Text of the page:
Apple announced the investment on Wednesday as part of its plan to allocate $100 million to address racial equity and justice.
CEO Tim Cook originally announced the Racial Equity and Justice Initiative in June as one of a number of corporate reactions to civil unrest following the killings of George Floyd and Breonna Taylor.
The funding will be coming over the next two decades and help Harlem Capital with its goal of investing in 1,000 diverse-led businesses in 20 years.
“We’re always trying to get capital in the hands of people in proportion to the population,” said Jarrid Tingle, managing partner at Harlem Capital, in an interview on CNBC’s “Squawk Alley” on Thursday.
The firm currently holds 21 investments across 11 cities and nine industries. Forty-three percent of the companies are exclusively women-led, while 47% are led by Black or Latino CEOs.
According to a 2020 Crunchbase Diversity Spotlight report, Black and Latino founders represented only 2.6% of the total $87.3 billion in funding toward the end of 2020, despite the dollar amounts increasing every year.
Tingle, however, remained optimistic that the tide is turning.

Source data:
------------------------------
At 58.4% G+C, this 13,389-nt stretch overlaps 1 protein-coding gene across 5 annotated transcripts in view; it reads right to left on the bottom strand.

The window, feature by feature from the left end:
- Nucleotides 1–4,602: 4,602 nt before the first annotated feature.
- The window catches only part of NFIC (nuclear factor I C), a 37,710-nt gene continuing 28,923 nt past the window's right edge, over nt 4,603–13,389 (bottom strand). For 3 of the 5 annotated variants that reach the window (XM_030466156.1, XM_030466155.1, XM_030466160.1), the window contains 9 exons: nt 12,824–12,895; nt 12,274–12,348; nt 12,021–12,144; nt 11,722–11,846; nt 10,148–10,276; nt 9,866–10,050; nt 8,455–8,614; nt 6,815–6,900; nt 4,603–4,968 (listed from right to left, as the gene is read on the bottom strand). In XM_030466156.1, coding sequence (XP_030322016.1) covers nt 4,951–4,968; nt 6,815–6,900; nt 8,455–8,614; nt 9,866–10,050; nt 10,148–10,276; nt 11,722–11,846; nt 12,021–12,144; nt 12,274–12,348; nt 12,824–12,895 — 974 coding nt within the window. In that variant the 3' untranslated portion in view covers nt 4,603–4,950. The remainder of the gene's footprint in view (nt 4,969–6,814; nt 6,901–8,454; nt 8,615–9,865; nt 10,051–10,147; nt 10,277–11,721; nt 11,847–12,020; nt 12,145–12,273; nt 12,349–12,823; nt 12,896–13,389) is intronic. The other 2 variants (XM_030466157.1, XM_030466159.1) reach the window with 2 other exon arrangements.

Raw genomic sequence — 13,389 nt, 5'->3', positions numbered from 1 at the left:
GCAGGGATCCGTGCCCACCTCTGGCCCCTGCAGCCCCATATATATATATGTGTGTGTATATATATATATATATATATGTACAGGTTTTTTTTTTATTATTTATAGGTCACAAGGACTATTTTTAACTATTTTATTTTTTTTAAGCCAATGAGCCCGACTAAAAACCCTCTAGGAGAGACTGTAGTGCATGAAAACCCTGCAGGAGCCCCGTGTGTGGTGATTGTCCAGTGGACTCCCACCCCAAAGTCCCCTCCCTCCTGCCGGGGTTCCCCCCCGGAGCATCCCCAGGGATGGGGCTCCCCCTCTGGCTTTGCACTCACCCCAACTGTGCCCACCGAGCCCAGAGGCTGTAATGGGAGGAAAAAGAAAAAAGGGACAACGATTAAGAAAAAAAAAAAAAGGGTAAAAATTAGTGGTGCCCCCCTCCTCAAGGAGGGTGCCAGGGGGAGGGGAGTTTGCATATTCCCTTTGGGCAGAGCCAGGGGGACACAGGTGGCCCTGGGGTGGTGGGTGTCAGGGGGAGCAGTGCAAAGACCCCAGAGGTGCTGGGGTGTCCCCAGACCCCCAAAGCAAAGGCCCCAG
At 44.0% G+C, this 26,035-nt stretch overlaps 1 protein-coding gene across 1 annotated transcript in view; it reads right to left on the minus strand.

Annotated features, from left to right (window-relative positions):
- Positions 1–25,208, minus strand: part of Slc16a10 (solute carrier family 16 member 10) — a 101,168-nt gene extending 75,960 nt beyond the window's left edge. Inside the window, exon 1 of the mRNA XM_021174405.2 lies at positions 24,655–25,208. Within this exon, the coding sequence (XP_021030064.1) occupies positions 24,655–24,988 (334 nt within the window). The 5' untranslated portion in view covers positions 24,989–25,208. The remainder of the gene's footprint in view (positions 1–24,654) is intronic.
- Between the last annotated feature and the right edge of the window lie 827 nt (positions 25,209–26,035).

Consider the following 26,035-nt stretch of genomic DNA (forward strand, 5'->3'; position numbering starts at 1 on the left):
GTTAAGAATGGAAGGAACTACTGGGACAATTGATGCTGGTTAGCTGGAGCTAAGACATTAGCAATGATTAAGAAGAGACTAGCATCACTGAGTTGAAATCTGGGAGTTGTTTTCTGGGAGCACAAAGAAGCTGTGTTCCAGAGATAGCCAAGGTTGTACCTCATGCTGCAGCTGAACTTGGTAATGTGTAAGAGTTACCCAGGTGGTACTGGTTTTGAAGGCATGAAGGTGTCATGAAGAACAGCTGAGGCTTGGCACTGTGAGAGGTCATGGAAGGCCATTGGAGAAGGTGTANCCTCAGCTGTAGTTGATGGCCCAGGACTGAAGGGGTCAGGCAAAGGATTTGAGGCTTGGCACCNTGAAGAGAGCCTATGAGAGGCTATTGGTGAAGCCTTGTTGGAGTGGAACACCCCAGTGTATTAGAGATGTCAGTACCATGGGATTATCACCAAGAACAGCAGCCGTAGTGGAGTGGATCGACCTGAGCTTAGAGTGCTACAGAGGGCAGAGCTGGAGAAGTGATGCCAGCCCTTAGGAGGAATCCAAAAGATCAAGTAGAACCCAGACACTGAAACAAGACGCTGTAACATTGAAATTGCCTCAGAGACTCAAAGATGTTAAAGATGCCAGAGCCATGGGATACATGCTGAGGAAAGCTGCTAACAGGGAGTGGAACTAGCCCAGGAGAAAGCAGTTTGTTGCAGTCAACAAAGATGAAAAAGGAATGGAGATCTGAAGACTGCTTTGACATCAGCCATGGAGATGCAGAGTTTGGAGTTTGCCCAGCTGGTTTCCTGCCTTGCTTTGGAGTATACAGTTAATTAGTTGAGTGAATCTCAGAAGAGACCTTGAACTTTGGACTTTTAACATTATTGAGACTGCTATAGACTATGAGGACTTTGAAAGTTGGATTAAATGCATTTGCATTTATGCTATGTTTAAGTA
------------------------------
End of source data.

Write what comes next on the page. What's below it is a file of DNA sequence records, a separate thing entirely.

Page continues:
“The time will come,” Tingle said. “The challenge is they weren’t really getting these opportunities until about 2013 or 2014, so they never had the opportunity to get to the point where they would go public.”
While some experts point to a pipeline problem, Tingle said that is not something he faced in identifying diverse-led companies. When Harlem Capital launched an investment search, they found 200 women-, Black- and Latino-led companies that had independently raised over $1 million.
“Our bet at Harlem Capital is that backing these entrepreneurs will help them build companies, generate wealth, hire diverse people and then reinvest when they’re successful, and that is happening,” said Tingle. “But we also believe you can’t be what you don’t see.”